Several MBS sources reported a rumor last week that the British Bankers' Association (BBA), the organization that sets rate fixings which determine the final settlement price for Eurodollar and LIBOR futures contracts, was considering changing its published Libor fixings to LIMEAN (London Interbank Mean) fixings, from now on.
Sources said that if this is true, it could have important ramifications for swap-contract pricing.
Abbreviated as LIMEAN, this alternative pricing benchmark is the average of the London Interbank Offered Rate (Libor) and the London Interbank Bid Rate (Libid). Graphically, LIMEAN is the midpoint of the Libor-Libid spread, and has been used as a reference for floating-rate payments.
Swaps contracts (as well as Eurodollar contracts) are traded off the Chicago Mercantile Exchange. While officials at the Exchange said that they are not familiar with this rumor, they added that if such a change was to be discussed, there would first be a dialogue between the BBA and other financial organizations.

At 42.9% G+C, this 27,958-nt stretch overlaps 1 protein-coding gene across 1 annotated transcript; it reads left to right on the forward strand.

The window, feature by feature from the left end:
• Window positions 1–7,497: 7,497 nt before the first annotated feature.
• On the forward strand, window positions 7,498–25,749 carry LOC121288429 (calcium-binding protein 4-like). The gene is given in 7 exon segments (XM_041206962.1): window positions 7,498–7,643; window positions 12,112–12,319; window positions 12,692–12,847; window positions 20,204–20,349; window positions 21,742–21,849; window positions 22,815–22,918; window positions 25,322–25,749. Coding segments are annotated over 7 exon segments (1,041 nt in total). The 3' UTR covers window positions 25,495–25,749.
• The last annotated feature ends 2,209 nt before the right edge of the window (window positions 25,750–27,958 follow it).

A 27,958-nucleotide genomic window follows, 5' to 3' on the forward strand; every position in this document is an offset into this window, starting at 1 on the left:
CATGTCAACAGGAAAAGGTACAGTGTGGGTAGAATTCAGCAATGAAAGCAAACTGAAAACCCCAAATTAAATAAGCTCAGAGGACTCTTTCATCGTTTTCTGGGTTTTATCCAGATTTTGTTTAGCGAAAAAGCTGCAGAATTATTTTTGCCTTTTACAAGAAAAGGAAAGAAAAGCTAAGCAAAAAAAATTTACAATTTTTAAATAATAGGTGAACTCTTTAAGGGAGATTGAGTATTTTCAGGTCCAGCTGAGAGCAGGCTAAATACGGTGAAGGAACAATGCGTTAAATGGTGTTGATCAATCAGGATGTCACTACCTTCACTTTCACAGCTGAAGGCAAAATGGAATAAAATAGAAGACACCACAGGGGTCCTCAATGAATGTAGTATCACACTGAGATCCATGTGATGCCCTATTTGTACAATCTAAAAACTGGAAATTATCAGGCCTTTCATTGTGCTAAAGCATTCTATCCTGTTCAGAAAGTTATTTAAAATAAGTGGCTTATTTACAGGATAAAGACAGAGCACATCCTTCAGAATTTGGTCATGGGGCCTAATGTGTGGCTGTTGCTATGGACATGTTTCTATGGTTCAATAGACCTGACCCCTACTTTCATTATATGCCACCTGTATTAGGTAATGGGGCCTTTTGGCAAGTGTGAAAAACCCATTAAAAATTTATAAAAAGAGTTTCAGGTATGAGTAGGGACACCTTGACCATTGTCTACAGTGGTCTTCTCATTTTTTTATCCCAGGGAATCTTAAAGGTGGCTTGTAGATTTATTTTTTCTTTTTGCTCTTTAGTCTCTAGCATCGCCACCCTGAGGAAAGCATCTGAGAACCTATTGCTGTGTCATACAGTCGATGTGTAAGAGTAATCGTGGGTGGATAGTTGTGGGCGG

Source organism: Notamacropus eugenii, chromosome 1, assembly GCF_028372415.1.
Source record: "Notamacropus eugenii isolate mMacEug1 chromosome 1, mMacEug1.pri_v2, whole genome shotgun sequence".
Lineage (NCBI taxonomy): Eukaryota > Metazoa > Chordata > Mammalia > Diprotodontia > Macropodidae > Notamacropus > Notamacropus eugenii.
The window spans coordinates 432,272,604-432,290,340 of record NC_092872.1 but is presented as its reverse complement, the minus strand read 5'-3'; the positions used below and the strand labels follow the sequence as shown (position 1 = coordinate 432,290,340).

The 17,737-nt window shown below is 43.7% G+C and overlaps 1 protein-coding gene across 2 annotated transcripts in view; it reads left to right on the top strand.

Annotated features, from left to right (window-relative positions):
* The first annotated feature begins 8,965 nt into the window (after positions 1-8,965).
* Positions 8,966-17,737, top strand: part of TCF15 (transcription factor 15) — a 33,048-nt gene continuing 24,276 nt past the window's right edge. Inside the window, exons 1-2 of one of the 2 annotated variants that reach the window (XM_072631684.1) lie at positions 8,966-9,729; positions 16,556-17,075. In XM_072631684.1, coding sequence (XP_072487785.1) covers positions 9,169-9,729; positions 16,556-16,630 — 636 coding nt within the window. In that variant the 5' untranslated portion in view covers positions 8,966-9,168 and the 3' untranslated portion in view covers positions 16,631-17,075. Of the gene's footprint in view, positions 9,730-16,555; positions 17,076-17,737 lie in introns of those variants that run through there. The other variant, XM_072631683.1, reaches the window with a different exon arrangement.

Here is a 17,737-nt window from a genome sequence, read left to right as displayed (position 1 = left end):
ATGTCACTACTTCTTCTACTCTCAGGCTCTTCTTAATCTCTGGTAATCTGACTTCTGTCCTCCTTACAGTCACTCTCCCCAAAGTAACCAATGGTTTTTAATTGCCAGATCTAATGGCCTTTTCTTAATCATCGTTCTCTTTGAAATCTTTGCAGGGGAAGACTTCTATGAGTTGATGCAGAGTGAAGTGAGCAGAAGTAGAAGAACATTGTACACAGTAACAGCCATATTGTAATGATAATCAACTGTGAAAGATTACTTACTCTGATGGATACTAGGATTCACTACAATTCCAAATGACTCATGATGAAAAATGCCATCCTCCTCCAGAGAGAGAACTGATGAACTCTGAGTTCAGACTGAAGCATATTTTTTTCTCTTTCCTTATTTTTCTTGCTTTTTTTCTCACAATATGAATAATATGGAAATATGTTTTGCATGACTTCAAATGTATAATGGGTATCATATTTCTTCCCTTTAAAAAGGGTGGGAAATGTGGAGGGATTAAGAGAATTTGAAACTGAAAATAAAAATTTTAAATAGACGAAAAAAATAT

"This could most definitely skew the Libor index, if it is true," said one MBS investor who had heard the rumor. "Just as there has been rumors that the one-year Treasury bill is going away, it will be interesting to see if this will eventually cause some sort of changing of Libor."
A new settlement procedure which based the settlement price for Libor and Eurodollar futures contracts on the BBA's rate fixing began in Jan. 1997. The change to Eurodollar and Libor futures final settlement procedure was made in order to facilitate convergence of Chicago Mercantile Exchange interest-rate contracts with over-the-counter interest-rate markets, which typically fix to BBA rates.
Market-determined interest rates are important indicators for monetary policy, since they can give a measure of market expectations of future policy.